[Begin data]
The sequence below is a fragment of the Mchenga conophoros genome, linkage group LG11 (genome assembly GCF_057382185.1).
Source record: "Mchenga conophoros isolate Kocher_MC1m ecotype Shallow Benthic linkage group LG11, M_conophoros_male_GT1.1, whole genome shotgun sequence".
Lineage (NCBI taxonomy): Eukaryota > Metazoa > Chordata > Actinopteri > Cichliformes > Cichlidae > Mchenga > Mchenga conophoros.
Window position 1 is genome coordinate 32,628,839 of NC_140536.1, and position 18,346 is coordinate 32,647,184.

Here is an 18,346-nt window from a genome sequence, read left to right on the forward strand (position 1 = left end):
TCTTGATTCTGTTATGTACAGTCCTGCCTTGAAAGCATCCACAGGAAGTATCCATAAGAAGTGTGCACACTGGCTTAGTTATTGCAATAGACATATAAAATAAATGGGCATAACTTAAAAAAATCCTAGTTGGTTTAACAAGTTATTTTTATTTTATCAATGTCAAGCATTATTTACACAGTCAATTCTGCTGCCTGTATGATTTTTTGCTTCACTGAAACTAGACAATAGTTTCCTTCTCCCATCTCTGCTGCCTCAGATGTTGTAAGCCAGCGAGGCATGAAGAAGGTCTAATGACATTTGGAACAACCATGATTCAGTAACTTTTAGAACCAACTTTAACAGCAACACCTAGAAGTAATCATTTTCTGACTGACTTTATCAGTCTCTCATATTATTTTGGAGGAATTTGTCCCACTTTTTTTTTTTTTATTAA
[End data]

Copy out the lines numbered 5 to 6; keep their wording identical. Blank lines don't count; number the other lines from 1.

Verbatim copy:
Here is an 18,346-nt window from a genome sequence, read left to right on the forward strand (position 1 = left end):
TCTTGATTCTGTTATGTACAGTCCTGCCTTGAAAGCATCCACAGGAAGTATCCATAAGAAGTGTGCACACTGGCTTAGTTATTGCAATAGACATATAAAATAAATGGGCATAACTTAAAAAAATCCTAGTTGGTTTAACAAGTTATTTTTATTTTATCAATGTCAAGCATTATTTACACAGTCAATTCTGCTGCCTGTATGATTTTTTGCTTCACTGAAACTAGACAATAGTTTCCTTCTCCCATCTCTGCTGCCTCAGATGTTGTAAGCCAGCGAGGCATGAAGAAGGTCTAATGACATTTGGAACAACCATGATTCAGTAACTTTTAGAACCAACTTTAACAGCAACACCTAGAAGTAATCATTTTCTGACTGACTTTATCAGTCTCTCATATTATTTTGGAGGAATTTGTCCCACTTTTTTTTTTTTTATTAA